An international team of researchers is claiming to have discovered the world's oldest footprints. Dating back a whopping 550 million years and found in a limestone bed in China, the prints were made by an unknown sea creature that was undoubtedly very strange.
The fossilised trackways made by an unknown, ancient sea creature. Image: NIGP
Fossils from the Ediacaran Period, sometimes called the Vendian Period, are exceptionally rare.
The few animals that lived during this bygone era, between 635 million and 541 million years ago, were exclusively soft shelled, featuring no bones, teeth or hard shells. Soft tissues aren't prone to fossilisation, since they degrade quickly after death, so scientists have only a shady conception of what some of our planet's earliest animals were like.
The Ediacaran was the period immediately before the Cambrian Explosion (541 million to 510 million years ago), a time when life underwent rapid diversification. But aside from bacteria and green algae, there were some animals of note from the Ediacaran Period.
Some of Earth's first burrowing creatures emerged during this time, as evidenced by the fossilised burrows themselves. As to what the creatures that dug these holes looked like, we can only guess.
That said, palaeontologists have found slither marks etched onto the surfaces of ancient rock, a hint that worm-like animals were slithering and burrowing so very long ago.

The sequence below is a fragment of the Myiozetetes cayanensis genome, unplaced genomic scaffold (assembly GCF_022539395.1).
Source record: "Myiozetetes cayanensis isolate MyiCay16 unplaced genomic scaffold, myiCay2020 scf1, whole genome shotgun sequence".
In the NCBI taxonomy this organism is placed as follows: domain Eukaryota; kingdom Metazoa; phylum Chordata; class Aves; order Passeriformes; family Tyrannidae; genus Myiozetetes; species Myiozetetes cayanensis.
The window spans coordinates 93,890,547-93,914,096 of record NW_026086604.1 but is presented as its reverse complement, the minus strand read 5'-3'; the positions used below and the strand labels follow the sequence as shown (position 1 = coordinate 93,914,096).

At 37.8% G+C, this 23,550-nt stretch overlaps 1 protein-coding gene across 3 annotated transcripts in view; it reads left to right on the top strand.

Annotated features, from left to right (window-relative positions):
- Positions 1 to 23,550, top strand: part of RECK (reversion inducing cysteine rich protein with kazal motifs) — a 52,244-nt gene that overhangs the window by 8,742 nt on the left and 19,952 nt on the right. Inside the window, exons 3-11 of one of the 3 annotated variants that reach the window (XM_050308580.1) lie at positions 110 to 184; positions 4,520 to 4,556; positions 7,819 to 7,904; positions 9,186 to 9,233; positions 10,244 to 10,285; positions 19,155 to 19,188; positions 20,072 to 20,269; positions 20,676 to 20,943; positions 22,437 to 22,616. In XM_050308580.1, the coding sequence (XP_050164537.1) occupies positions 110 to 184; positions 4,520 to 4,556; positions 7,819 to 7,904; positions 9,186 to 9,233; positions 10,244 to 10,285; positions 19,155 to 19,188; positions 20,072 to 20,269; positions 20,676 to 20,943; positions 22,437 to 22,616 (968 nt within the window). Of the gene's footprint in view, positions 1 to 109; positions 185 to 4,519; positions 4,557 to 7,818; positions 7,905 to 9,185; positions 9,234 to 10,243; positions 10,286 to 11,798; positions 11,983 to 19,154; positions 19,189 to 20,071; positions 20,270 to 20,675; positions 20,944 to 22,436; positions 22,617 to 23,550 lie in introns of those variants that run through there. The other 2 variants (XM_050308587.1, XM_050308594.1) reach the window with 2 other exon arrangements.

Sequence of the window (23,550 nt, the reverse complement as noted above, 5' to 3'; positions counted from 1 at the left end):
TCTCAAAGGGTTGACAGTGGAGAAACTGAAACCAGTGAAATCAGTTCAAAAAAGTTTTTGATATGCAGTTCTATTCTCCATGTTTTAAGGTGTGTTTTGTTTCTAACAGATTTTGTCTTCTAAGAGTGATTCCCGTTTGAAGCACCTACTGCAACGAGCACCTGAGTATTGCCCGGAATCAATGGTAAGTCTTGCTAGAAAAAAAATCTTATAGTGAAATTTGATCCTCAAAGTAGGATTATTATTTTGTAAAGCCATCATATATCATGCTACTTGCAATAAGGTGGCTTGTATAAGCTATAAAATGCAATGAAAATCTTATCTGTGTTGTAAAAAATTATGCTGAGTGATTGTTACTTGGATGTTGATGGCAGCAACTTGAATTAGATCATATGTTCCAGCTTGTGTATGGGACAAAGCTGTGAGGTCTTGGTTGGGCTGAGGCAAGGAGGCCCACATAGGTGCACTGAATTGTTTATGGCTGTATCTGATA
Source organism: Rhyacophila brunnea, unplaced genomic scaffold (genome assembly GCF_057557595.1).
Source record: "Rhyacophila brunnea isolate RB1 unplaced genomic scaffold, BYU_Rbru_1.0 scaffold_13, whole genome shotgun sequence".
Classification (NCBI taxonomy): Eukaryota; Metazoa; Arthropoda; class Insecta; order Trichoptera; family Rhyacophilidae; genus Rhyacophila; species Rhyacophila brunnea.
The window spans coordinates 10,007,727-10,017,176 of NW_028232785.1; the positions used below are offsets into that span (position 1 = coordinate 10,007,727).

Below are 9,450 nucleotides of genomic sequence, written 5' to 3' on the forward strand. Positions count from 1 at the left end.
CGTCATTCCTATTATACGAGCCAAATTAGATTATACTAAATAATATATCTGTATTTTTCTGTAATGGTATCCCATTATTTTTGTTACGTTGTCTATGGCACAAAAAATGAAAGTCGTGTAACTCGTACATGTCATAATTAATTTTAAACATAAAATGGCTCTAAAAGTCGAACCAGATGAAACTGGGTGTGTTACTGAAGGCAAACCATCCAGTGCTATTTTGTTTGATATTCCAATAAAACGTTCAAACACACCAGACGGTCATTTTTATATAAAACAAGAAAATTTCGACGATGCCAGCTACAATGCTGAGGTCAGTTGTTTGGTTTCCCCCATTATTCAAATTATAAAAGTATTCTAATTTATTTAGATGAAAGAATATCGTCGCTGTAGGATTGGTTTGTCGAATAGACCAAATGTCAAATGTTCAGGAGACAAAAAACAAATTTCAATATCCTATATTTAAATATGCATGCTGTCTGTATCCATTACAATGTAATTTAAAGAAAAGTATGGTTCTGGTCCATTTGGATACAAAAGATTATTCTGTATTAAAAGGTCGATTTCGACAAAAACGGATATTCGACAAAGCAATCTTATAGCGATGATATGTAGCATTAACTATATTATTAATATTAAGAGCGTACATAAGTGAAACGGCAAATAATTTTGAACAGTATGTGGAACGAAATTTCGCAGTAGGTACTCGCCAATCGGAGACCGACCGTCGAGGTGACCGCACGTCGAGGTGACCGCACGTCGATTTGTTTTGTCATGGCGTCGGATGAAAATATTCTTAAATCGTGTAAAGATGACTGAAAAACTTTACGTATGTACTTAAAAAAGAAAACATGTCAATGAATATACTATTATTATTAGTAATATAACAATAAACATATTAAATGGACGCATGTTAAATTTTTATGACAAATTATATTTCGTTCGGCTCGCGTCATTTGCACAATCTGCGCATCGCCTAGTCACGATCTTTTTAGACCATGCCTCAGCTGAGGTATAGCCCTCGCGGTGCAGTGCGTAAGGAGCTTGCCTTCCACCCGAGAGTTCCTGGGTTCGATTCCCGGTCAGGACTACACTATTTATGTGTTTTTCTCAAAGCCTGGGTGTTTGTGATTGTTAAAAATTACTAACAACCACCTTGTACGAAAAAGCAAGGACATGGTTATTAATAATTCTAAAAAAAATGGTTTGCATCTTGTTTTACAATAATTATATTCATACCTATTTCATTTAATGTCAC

Clearly, complex animals were starting to emerge during the Ediacaran Period, including animals with symmetrical body plans. Known as bilaterian organisms, these animals featured a head, tail, back and stomach. And for some, a symmetrical body also involved paired sets of appendages.
New research published this week in Science Advances reveals the fossilised footprints left by one of these early creatures, and it's considered the oldest known trackway made by a bilaterian creature with paired appendages.
The Shibantan fossil, as it's called, was found in the Dengying Formation of China's Yangtze Gorges area. During the Ediacaran, this landmass was at the bottom of an ancient sea.
Using a well-established, uranium-led dating technique, scientists from the Chinese Academy of Sciences and Virginia Tech dated the fossil to between 551 million and 541 million years ago. Carved in limestone, the trackways consist of two rows of imprints arranged in repeated groups.
The researchers, led by Zhe Chen and Shuhai Xiao, say it's highly likely the prints were produced by a bilaterian animal with paired appendages, but they know very little beyond that.
The nature of the footprints suggests the creature was able to lift its body above the sediment at the bottom of the ocean. Also, the trackways appear to be connected to burrows, suggesting the presence of complex behaviours. This animal, it's theorised, dug into sediments and microbial mats (layered sheets of microorganisms) in search of food and gulps of oxygen.
"If similar connections between trackways and burrows are confirmed with additional examples in the future, it can be inferred that the Shibantan trace maker may have been capable of burrowing beneath and walking atop microbial mats," write the researchers in their study.
Indeed, we won't know for sure until more fossils are discovered. For now, we'll just have to be content to imagine what life was like long before we humans emerged.